Fast Five Quiz: Caffeine Facts vs Fiction

Mary L. Windle, PharmD


September 04, 2019

The most commonly reported caffeine withdrawal symptoms include the following:

  • Headaches

  • Fatigue

  • Weakness

  • Drowsiness

  • Impaired concentration

  • Work difficulty

  • Depression

  • Anxiety

  • Irritability

  • Increased muscle tension

  • Tremor, nausea, and vomiting (occasionally)

Withdrawal symptoms generally begin 12-24 hours after sudden cessation of caffeine consumption and reach a peak after 20-48 hours. However, in some individuals, these symptoms can appear within only 3-6 hours and can last for 1 week.

A retrospective study found that for both menstruation-associated migraine and migraine not associated with menses, the percentage of responders (ie, those whose pain intensity was decreased to mild or none) was significantly higher among those receiving an acetaminophen-aspirin-caffeine (AAC) regimen than among those receiving placebo at all time points from 0.5 to 6 hours after administration.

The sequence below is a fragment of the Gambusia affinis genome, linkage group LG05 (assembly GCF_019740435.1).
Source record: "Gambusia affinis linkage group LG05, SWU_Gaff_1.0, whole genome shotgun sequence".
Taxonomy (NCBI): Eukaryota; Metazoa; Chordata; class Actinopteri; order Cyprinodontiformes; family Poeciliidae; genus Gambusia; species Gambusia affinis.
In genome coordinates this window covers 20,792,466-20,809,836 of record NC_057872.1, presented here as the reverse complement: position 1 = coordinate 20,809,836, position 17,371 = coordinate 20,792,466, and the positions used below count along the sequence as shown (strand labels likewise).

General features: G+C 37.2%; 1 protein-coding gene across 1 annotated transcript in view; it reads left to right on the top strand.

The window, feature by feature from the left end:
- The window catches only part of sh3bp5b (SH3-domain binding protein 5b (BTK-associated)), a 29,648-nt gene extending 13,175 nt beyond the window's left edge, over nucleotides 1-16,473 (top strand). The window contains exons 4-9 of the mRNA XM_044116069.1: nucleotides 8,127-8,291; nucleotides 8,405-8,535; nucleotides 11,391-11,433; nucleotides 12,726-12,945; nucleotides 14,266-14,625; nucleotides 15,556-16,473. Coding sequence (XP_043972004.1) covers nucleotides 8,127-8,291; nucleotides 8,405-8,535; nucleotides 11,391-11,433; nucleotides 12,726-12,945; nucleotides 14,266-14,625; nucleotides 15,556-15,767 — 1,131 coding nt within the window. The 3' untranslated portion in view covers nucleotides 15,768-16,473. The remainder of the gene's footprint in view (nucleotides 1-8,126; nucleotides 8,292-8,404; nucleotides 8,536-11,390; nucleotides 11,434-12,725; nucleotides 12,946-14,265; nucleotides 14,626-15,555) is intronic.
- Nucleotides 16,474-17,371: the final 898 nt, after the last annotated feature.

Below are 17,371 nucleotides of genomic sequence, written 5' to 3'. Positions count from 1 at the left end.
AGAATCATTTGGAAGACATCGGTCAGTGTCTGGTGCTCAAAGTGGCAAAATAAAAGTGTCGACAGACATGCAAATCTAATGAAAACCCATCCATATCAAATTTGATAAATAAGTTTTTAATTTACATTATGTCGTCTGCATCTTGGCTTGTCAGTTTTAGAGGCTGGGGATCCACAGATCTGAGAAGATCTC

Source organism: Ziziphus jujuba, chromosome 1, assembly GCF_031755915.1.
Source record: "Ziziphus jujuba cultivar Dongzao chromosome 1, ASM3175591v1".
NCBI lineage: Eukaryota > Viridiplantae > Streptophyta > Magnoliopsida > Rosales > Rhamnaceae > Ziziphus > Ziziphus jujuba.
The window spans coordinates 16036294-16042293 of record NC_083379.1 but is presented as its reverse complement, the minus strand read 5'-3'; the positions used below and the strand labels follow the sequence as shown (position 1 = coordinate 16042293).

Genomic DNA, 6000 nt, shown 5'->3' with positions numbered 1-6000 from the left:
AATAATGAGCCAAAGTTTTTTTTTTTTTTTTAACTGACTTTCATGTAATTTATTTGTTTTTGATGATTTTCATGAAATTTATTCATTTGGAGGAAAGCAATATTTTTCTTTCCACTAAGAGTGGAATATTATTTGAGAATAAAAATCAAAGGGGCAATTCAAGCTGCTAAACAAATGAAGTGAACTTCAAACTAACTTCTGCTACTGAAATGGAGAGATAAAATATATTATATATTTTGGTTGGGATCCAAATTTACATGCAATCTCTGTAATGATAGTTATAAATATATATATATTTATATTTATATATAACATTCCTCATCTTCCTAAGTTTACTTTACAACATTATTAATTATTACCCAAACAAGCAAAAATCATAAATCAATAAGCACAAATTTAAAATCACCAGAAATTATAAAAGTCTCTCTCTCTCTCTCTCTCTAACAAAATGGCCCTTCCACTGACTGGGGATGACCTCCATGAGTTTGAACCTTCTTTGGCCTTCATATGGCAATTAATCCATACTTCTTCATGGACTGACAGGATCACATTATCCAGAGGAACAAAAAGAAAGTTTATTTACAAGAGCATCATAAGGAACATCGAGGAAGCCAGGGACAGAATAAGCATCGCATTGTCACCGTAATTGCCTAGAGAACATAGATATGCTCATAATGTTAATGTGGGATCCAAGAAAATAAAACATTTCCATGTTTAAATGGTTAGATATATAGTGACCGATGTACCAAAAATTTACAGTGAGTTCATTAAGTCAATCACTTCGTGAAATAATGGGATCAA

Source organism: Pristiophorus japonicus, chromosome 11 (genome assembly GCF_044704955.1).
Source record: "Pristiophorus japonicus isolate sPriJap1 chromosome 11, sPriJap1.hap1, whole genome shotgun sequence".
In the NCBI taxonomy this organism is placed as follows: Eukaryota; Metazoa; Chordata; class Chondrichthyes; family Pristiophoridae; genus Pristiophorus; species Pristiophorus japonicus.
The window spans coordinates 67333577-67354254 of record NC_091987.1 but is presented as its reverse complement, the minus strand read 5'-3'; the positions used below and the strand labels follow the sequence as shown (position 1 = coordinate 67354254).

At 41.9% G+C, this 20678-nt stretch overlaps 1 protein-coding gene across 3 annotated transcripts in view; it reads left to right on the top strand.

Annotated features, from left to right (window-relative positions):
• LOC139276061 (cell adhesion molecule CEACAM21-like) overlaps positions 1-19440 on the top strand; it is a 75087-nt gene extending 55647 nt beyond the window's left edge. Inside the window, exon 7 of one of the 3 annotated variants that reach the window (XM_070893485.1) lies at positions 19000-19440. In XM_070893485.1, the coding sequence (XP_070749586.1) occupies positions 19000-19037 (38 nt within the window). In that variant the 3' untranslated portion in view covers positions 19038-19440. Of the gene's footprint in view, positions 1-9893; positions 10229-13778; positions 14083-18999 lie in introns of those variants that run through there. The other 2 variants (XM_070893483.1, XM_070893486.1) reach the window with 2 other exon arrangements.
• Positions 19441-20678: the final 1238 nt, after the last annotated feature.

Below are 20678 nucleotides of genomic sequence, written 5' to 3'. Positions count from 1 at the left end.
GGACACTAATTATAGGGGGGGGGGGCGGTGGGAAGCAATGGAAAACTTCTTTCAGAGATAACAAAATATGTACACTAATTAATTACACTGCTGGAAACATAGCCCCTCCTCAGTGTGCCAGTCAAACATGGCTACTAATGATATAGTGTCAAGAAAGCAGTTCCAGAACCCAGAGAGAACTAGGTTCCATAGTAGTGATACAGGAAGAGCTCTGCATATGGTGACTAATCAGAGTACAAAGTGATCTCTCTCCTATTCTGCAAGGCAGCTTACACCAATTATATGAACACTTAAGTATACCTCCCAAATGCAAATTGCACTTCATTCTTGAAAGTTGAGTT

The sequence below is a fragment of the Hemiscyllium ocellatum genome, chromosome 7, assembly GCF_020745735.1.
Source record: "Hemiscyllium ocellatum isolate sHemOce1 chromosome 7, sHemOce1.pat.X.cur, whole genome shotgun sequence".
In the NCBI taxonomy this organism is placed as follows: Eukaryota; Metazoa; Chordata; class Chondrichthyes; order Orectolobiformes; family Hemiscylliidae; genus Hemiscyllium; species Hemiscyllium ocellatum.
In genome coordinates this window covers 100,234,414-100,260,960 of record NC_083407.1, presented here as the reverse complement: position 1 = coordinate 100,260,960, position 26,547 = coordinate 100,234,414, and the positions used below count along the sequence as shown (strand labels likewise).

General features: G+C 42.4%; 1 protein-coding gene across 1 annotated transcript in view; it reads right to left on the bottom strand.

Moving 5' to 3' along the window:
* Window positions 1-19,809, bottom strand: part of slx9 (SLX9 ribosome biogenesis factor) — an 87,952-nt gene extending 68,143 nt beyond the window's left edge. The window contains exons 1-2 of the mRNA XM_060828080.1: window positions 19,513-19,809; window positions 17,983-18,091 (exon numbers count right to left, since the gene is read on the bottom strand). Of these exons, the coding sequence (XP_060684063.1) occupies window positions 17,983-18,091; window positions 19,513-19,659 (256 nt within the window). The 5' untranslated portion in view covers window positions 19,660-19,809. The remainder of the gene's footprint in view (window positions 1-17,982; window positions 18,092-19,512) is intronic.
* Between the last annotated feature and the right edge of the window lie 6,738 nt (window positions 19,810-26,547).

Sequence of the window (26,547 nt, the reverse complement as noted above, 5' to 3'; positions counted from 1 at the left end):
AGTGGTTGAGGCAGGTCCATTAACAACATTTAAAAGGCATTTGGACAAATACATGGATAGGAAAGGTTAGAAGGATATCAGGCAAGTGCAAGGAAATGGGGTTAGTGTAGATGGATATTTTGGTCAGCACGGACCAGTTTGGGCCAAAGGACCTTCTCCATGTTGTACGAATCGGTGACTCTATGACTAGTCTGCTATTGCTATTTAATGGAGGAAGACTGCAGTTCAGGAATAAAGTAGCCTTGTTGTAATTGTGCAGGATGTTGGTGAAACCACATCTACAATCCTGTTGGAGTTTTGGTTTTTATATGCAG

Hypnic headache is predominantly seen in elderly patients. However, younger patients and even children might also experience hypnic headache. These headache attacks usually last between 15 and 180 minutes; however, some patients report headache attacks up to 10 hours. Almost all patients report motor activity during headache attacks. Caffeine taken as a cup of strong coffee seems to be the best acute and prophylactic treatment option.

Caffeine doses of 130 mg have been found to enhance the efficacy of analgesics in tension-type headaches, whereas doses ≥ 100 mg enhance benefits in migraine.

Read more about the neurologic effects of caffeine.


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